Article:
2008 Hugo Awards Countdown: Best Related Book

Definition: related book

A book that isn’t a science fiction or fantasy story presented in text (or mostly text). This includes books that present material about the genre, usually in the form of essays or art, as well as picture books and graphic novels.

I must add that the final nominee in this category is rather unique.

Nominees for Best Related Book

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The Company They Keep:
C.S. Lewis and J.R.R. Tolkien as Writers in Community

– Diana Palvac Glyer
– appendix by David Bratman


C.S. Lewis and J.R.R. Tolkien are generally remembered as authors of creative fantasy, but both men made their living teaching at Oxford University. Lewis was a Fellow of Magdalen College, serving as a tutor in English Language and Literature; Tolkien was a Professor of Anglo-Saxon at Pembroke College, and later became Merton Professor of English Language and Literature at Merton College.

The two men met at a faculty meeting on 11 May 1926. Lewis’s first impression of Tolkien was not particularly favorable. In his diary, he describes Tolkien as “a smooth, pale, fluent little chap.” Lewis adds, “No harm in him: only needs a smack or so.”

It got worse. As Lewis and Tolkien grew to know one another, it became clear they had a number of fundamental disagreements, including differences in religious convictions and academic loyalties. Lewis writes, “At my first coming into the world I had been (implicitly) warned never to trust a Papist, and at my first coming into the English Faculty (explicitly) never to trust a philologist. Tolkien was both.”

Hard Copy
at Amazon.com; Kent State University Press
Chapter One Online:
Author Websites
Diana Pavlac Glyer
David Bratman
Breakfast in the Ruins – Barry Malzberg


The Number of the Beast

Well, what is it? Fifty experts—as the old Yiddish saying might have it—will produce fifty-one definitions. Still, we all try; here I am in Collier’s Encyclopedia:

“Science fiction is that form of literature which deals with the effects of technological change in an imagined future, an alternative present or a reconceived history.”

Workable and cautious, but it does not evade what could be called the Arrowsmith problem—Sinclair Lewis’s novel, that is, which all of us science-fictioneers would instinctively agree is not of the genre, would probably fall into it under the terms of this definition. Certainly, technological (medical) change is an important aspect of this novel as are the effects of science upon the protagonist and his marriage. Clearly, my definition would also exclude some of the whimsical short stories of Robert Sheckley, whose bemused characters face the absurdities of a slightly disorienting metaphysics in the recognizable present: there is nothing technological about these stories, much less concern with technological change, and yet they appeared, most of them, in Horace Gold’s Galaxy and fit indistinguishably into the format of that magazine. On the basis of this kind of work Sheckley was recognized in his early career as one of the most promising of the new writers. My definition would also exclude Randall Garrett’s Darcy series, whose novels and novelette depict an alternate present in which magic has assumed the role of science and modern science never found its way into being discovered. Change, to be sure, but not technological change: here is genre science fiction that deals with technological absence.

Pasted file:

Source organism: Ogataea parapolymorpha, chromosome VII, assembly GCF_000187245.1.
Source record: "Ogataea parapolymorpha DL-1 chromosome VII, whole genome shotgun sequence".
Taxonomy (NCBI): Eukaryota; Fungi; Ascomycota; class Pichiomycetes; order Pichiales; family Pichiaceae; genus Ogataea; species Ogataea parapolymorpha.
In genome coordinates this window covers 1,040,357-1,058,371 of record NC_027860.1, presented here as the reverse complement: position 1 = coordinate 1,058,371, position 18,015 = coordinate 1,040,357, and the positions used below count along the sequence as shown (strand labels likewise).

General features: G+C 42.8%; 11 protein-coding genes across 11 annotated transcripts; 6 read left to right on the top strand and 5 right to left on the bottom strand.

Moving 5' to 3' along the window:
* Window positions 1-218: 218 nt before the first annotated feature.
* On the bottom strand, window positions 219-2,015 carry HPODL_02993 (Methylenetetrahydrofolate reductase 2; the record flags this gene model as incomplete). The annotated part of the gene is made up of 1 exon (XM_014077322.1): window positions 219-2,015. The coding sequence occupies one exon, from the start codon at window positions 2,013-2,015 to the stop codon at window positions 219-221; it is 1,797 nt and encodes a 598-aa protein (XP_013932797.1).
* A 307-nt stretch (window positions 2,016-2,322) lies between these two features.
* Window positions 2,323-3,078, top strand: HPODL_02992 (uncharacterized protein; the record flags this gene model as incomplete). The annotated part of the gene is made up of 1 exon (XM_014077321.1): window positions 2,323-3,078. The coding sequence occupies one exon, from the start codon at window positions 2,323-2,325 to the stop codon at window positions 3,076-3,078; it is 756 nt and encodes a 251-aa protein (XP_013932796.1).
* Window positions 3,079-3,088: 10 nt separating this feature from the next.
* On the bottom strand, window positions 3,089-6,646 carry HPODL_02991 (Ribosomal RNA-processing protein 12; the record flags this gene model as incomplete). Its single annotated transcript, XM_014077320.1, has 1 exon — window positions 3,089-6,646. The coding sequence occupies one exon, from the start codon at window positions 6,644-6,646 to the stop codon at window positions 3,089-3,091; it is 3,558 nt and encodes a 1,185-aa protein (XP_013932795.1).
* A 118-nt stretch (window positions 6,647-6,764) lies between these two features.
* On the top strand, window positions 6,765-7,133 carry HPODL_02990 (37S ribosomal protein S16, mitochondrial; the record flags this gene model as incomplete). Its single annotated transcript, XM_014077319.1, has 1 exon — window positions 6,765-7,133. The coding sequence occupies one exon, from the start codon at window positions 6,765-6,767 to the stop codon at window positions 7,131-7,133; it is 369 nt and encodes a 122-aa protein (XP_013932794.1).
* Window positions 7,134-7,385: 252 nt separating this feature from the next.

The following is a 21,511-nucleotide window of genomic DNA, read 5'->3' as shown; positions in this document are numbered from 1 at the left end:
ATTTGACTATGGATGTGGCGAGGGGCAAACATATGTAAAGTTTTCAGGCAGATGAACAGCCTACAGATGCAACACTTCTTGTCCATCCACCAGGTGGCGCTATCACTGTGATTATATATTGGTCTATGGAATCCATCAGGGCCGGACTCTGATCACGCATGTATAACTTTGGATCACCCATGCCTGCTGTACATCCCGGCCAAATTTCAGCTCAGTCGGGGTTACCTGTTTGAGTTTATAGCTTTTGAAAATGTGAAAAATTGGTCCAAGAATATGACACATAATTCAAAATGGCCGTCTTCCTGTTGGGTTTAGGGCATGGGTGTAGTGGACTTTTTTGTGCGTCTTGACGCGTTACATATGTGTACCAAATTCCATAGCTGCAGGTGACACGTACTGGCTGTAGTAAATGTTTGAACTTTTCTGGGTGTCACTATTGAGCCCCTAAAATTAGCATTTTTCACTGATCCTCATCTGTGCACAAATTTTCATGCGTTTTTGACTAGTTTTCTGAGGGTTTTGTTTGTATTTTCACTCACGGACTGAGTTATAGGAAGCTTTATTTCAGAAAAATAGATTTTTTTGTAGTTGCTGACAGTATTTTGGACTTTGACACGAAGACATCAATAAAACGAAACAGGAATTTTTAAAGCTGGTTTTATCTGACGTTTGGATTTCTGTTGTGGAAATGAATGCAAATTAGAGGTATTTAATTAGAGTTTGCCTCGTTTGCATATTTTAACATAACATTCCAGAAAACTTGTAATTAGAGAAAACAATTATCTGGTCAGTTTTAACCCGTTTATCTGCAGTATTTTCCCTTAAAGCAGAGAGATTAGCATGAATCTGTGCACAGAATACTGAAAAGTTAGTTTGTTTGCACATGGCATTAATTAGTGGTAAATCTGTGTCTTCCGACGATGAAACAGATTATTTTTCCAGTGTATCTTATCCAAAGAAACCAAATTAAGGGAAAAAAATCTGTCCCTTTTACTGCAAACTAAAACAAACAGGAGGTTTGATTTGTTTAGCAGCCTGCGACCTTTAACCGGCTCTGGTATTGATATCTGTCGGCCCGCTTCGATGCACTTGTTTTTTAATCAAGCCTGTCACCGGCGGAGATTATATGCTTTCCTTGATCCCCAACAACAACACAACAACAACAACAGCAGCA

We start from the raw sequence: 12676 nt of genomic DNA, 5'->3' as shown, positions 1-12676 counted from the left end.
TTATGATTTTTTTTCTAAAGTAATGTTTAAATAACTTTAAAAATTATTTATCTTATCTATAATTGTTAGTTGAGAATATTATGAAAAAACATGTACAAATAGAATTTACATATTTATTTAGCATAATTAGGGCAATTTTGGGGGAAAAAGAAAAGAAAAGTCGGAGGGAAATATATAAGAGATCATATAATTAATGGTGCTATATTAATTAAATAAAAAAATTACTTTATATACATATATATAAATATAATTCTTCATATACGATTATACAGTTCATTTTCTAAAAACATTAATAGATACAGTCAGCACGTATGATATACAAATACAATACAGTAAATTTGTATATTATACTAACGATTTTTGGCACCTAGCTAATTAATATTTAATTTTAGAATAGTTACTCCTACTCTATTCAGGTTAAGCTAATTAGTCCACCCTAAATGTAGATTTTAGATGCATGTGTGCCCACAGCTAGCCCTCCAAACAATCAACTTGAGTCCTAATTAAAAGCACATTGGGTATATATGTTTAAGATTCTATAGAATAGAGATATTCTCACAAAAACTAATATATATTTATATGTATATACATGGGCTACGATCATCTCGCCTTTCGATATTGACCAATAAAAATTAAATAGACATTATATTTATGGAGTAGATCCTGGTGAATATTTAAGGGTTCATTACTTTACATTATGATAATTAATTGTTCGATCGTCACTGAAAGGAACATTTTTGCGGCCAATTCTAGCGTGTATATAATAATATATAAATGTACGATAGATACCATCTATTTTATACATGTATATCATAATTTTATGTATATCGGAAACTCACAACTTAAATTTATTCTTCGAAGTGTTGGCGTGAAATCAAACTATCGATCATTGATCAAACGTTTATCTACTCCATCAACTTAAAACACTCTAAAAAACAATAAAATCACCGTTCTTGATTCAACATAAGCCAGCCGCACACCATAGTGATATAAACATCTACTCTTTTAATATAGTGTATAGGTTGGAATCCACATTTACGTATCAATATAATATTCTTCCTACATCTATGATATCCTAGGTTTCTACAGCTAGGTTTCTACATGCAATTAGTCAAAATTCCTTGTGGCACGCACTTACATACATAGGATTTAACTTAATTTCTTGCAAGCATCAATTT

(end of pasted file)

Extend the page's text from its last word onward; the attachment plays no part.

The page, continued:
Hard Copy
at Amazon.com; Baen Books
Electronic Copy
At Wikipedia
Barry N. Malzberg
Emshwiller: Infinity x Two
– Luis Ortiz
– Introduction by Carol Emshwiller
– Forward by Alex Eisenstein


Hard Copy
at Amazon.com; Nonstop Press
Preview Pages
Author Websites
Luis Ortiz
Carol Emshwiller
No site for Alex Eisenstein, but here’s his essay “The Time Machine and the End of Man”.
Hard Copy
at Amazon.com; Oxford University Press
Author Website and Blog
Excerpt from post The lexicographer responds to his critics, or, A defense of fanspeak:

Several reviewers have commented, in less than glowing terms, on my inclusion of fannish words in Brave New Words. (It’s also worth noting that some reviewers liked the fannish entries. I wonder, but have no way to really determine this, if the response has anything to do with the relative fannishness of the reviewer.) Generally speaking, one of the main things people like to do with dictionaries is complain about words that aren’t included that they think should be, or about words that are included that they think shouldn’t be.


The Arrival – Shaun Tan


Hard Copy
at Amazon.com; Arthur Levine/Scholastic Press
More Previews
Author Website

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